Actinic keratoses are regarded by some as superficial squamous cell skin cancers. They are generally regarded by most, at least, as precancerous lesions. For more information on actinic keratosis, click here to see our actinic keratosis page.
3 Common Types of Skin Cancer
The two most common kinds of skin cancer:
Basal cell carcinoma accounts for more than 90% of all skin cancers in the United States. It is a slow-growing cancer that seldom spreads to other parts of the body. Over 1 million cases are detected in the United States every year.
Squamous cell carcinoma also rarely spreads, but it does so more often than basal cell carcinoma. About 250,000 cases are detected in the United States every year.
Basal cell carcinoma and squamous cell carcinoma are sometimes called nonmelanoma skin cancer. They are the result of genetic predisposition and chronic sun exposure, as encountered by persons with outdoor occupations such as life guards, roofers, park rangers, road crews, farmers, etc.
Another type of cancer that occurs in the skin is melanoma, which begins in the melanocytes (pigment producing skin cells). It is the result of genetic disposition and multiple blistering sunburns. This is the most worrisome type of skin cancer. The outcome is based on the pathologic thickness of the melanoma, but can be excellent if the lesion is detected early when the lesion is very thin. That is why it is so important to start protecting children from the sun shortly after birth. 80% of a person's sun exposure is encountered before the age of 21. Unfortunately, before many are wise enough to understand the importance of sun protection, they have already received the majority of their lifetime exposure to the sun. It is also important to have regular skin examinations and, see a dermatologist immediately if:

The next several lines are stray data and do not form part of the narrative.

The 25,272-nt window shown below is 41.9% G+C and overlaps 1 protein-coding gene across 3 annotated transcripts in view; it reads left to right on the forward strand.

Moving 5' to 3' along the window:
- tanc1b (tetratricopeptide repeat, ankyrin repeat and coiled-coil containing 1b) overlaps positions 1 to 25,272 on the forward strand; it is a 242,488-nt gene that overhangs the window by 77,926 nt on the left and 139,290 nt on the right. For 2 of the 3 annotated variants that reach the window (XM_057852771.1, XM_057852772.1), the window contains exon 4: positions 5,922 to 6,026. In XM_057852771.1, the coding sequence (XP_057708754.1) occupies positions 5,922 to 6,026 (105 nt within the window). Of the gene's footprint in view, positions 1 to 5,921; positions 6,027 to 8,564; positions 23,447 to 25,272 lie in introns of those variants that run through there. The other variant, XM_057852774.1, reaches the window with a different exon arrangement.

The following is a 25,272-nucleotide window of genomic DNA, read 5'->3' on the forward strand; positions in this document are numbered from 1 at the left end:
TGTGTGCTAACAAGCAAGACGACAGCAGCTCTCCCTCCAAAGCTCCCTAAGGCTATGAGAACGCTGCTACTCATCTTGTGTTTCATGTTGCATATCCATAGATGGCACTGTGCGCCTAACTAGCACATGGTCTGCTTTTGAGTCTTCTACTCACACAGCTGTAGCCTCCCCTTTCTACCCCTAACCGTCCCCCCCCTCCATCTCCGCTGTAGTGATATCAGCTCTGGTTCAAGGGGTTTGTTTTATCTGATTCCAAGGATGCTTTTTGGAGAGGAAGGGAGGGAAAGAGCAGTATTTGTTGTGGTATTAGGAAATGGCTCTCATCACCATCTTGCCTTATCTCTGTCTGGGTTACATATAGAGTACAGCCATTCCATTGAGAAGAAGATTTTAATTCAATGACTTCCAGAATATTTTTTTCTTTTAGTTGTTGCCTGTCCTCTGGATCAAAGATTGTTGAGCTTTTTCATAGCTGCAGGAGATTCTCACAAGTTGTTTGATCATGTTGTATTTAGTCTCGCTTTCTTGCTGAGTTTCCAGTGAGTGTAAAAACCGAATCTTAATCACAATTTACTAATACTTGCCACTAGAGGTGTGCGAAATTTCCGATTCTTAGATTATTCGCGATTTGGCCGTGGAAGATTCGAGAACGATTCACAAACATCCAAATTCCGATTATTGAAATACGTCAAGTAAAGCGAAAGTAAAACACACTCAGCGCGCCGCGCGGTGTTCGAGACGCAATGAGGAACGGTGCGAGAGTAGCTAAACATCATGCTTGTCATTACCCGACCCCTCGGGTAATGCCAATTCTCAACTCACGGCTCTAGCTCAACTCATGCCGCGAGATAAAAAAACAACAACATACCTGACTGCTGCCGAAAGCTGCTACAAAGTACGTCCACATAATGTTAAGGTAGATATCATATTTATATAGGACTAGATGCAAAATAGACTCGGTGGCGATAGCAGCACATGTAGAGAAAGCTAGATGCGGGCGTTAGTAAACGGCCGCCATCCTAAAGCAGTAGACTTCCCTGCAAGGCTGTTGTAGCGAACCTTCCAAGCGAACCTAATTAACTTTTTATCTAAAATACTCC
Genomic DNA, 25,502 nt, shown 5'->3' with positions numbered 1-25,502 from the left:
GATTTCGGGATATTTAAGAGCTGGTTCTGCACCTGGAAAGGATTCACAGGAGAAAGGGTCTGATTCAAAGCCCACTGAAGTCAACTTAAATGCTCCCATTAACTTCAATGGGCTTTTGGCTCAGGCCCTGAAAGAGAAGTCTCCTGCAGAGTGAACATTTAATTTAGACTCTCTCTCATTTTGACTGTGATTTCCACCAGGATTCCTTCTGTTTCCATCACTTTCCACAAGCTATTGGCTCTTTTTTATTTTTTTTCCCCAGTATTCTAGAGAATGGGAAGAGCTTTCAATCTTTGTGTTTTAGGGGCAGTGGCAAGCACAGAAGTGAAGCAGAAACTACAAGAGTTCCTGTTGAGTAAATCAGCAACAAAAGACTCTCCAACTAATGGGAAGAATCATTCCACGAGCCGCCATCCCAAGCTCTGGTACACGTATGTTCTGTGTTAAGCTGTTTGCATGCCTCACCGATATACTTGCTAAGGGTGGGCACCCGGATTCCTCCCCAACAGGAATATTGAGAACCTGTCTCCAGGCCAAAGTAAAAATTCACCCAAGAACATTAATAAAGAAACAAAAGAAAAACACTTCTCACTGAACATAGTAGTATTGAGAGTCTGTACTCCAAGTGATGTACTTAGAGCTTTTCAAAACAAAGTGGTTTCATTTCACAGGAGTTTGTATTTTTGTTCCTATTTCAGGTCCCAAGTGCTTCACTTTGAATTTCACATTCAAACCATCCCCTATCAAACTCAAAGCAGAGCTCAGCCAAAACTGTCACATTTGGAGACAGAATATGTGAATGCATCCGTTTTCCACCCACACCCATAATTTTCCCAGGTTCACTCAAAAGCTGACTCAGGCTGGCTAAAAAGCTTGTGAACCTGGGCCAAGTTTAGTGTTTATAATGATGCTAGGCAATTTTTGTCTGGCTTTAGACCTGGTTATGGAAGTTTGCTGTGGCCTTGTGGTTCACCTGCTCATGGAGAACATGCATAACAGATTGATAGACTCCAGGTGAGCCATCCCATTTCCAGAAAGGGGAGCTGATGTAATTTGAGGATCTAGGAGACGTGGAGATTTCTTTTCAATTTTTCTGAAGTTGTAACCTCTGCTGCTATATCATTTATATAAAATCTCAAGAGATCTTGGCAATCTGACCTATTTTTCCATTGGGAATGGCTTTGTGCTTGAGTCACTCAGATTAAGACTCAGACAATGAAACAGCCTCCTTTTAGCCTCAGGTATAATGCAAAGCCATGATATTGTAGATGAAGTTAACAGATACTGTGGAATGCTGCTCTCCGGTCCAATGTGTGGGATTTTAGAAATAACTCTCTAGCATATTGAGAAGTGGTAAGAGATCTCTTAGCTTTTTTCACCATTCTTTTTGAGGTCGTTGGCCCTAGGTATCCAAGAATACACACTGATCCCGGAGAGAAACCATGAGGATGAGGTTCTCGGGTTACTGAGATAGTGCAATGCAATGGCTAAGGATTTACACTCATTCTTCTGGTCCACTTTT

1. you have a first degree relative detected with melanoma
2. you have a mole that is changing in any way
3. you have a spot that bleeds and does not heal in 3 weeks.
Please visit our other web pages for more specific information.
Basal Cell Carcinoma
Squamous Cell Carcinoma
Skin Examinations (to come soon)
Dermatoscope (Mole Checks)
For additional helpful information on this topic Dr. Crutchfield recommends these helpful links:
Sun Protective Clothing
Dr. Crutchfield's United Hospital Sun Protection Article
American Academy of Dermatology: Skin Cancer
Skin Cancer Foundation
American Academy of Dermatology: Sun Protection for Children
American Academy of Dermatology: Sunscreens
American Academy of Dermatology: Darker side of Tanning
American Academy of Dermatology: The Sun and your Skin
American Academy of Dermatology: Ultraviolet index
Dangers of Tanning: No Tan is a Safe Tan